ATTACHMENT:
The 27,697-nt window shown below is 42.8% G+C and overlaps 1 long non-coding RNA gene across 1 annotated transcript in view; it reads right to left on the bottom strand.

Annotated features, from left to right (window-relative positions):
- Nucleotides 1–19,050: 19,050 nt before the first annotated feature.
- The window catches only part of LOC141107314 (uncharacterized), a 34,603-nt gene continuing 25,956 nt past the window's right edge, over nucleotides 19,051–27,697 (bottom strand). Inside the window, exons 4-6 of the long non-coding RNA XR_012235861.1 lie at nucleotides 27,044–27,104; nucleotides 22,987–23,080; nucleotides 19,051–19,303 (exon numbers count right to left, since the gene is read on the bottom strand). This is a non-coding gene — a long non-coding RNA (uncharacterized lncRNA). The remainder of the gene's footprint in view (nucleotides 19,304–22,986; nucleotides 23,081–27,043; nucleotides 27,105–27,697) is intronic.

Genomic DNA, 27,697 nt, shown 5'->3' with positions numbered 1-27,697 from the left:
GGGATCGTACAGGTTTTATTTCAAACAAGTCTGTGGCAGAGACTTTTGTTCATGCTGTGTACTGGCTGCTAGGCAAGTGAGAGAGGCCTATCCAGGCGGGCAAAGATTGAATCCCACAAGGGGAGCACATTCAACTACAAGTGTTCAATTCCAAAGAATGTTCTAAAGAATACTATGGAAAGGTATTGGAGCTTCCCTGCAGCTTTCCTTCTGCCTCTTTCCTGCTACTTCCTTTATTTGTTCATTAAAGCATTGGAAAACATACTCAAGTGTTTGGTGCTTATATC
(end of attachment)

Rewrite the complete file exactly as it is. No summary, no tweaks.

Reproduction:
The 27,697-nt window shown below is 42.8% G+C and overlaps 1 long non-coding RNA gene across 1 annotated transcript in view; it reads right to left on the bottom strand.

Annotated features, from left to right (window-relative positions):
- Nucleotides 1–19,050: 19,050 nt before the first annotated feature.
- The window catches only part of LOC141107314 (uncharacterized), a 34,603-nt gene continuing 25,956 nt past the window's right edge, over nucleotides 19,051–27,697 (bottom strand). Inside the window, exons 4-6 of the long non-coding RNA XR_012235861.1 lie at nucleotides 27,044–27,104; nucleotides 22,987–23,080; nucleotides 19,051–19,303 (exon numbers count right to left, since the gene is read on the bottom strand). This is a non-coding gene — a long non-coding RNA (uncharacterized lncRNA). The remainder of the gene's footprint in view (nucleotides 19,304–22,986; nucleotides 23,081–27,043; nucleotides 27,105–27,697) is intronic.

Genomic DNA, 27,697 nt, shown 5'->3' with positions numbered 1-27,697 from the left:
GGGATCGTACAGGTTTTATTTCAAACAAGTCTGTGGCAGAGACTTTTGTTCATGCTGTGTACTGGCTGCTAGGCAAGTGAGAGAGGCCTATCCAGGCGGGCAAAGATTGAATCCCACAAGGGGAGCACATTCAACTACAAGTGTTCAATTCCAAAGAATGTTCTAAAGAATACTATGGAAAGGTATTGGAGCTTCCCTGCAGCTTTCCTTCTGCCTCTTTCCTGCTACTTCCTTTATTTGTTCATTAAAGCATTGGAAAACATACTCAAGTGTTTGGTGCTTATATC